I like the left/right symmetry fine, and I would not be immediately possessed to complain if symmetry was ignored sometimes. It's a long-standing-convention/tradition/somewhat-arbitrary-contrivance, not an immutable law.

pauer 4:19 PM  

"Can't clowns and pirates all just get along?" - The State

Good to know you notice (and care about) such things, Merl; now if you'd only be so strict about partials! :) I kid because I love.

And FWIW, I think the non-symmetry comment may have been referring to ONSWITCH not having a symmetrically opposite theme answer.

Stan 4:26 PM  

I thought this was good-but-not-great. But I notice when people do think a puzzle is great they almost always have something interesting to say. So, good blog today on both sides.

My general feeling about a rebus is this: Ideally, it's not just a way to pack a word into one square. For example, if the rebus is TREE (or a picture of a tree), STREET would be a better answer than OAK TREE. Here you have many examples of both. But here you also have a rebus serving the greater cause of a very witty Christmas tree design, so it really doesn't matter.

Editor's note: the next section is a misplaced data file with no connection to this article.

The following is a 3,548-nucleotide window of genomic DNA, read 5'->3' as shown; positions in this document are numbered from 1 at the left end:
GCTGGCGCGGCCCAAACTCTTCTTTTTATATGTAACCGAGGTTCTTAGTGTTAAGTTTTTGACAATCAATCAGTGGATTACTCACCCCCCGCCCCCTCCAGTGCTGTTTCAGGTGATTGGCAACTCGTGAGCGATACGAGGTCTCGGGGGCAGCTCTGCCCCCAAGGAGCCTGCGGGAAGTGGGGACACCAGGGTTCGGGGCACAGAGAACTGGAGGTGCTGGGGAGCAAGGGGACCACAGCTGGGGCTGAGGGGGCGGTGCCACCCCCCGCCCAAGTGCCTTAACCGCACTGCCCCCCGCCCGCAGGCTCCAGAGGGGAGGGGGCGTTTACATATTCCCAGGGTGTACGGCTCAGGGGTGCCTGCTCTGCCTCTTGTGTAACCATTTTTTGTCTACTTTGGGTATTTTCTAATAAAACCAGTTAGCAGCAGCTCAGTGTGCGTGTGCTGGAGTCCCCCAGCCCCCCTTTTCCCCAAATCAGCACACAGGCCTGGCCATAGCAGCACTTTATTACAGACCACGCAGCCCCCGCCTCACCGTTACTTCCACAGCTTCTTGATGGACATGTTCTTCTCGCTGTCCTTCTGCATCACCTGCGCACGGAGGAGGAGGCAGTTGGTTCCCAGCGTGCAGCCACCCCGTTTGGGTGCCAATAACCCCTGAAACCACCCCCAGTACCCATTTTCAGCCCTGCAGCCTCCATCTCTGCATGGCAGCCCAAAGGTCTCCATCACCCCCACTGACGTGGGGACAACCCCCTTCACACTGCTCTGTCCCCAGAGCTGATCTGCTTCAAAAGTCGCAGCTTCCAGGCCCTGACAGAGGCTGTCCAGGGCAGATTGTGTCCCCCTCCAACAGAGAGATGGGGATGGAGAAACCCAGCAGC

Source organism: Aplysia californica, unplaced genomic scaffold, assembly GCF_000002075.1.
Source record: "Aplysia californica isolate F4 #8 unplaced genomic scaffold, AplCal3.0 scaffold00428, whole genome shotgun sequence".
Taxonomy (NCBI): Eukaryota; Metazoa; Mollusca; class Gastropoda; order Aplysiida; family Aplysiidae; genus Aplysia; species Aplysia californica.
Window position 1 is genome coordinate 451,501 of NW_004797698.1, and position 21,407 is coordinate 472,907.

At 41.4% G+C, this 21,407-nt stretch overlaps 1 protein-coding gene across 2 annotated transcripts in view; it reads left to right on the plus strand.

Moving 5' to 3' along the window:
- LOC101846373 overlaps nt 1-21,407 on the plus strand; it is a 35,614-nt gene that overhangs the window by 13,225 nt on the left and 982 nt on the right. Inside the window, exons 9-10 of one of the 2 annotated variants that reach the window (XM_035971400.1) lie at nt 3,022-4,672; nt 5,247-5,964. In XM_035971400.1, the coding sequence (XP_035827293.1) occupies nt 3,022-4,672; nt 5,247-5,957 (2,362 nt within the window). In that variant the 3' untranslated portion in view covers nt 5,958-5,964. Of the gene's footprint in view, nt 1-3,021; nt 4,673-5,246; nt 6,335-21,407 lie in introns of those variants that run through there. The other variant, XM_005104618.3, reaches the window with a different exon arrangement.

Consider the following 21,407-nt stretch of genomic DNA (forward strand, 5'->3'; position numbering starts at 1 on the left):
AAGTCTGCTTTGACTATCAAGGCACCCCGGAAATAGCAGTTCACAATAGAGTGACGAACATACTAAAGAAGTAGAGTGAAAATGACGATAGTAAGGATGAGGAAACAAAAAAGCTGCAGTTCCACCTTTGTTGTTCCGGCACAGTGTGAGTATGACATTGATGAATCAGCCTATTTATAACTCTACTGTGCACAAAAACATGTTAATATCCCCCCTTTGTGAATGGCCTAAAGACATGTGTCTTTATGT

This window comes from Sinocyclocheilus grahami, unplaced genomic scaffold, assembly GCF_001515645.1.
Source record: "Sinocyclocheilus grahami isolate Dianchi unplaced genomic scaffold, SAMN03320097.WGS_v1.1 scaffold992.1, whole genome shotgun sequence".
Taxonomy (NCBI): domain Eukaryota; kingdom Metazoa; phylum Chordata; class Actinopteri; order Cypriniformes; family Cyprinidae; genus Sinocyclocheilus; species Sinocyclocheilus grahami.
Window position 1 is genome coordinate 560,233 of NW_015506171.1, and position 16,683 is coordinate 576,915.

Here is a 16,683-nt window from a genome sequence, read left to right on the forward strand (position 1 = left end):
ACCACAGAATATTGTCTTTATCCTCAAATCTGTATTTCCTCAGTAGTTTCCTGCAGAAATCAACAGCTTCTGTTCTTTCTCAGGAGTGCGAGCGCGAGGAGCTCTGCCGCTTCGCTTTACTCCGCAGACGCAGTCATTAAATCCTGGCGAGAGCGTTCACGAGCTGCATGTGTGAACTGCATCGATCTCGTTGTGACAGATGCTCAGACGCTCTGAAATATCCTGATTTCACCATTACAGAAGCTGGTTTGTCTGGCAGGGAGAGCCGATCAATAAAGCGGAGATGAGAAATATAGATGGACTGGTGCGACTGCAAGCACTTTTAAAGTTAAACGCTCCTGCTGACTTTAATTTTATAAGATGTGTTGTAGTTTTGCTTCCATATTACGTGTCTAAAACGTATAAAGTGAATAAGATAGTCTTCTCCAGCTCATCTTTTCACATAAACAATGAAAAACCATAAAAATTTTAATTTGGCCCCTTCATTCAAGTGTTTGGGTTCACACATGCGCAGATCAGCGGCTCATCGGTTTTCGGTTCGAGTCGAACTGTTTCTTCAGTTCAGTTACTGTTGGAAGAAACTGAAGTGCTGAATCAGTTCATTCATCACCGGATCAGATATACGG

Overall, thumbs up!

jgovern 4:51 PM  

In golf, the one iron is so thin and has such a small surface it is sometimes whimsically compared to a butter knife.
JGov

JaxInL.A. 4:59 PM  

I loved this puzzle, love the discussion, and feel a bit Star-struck by our celebrity appearances here.  I got a thrill when i realized that @merlbaby was Merl Reagle, possibly my favorite constructor ever.  I did not know that @pauer was Mr. Blindauer, either.  Did I miss the posts by @Orange, and did @ACME comment yet? August company here, and thanks to you all.    

I thought this was a positively athletic feat of construction and after three days of tough DNF efforts, I was relieved to complete this with no help. For me it had plenty of those fun "aha" moments that we all love.  Like @mmorgan, i started at the bottom and worked my way up, but i liked it better than he did.  Thanks very much, Mr. Newton!!!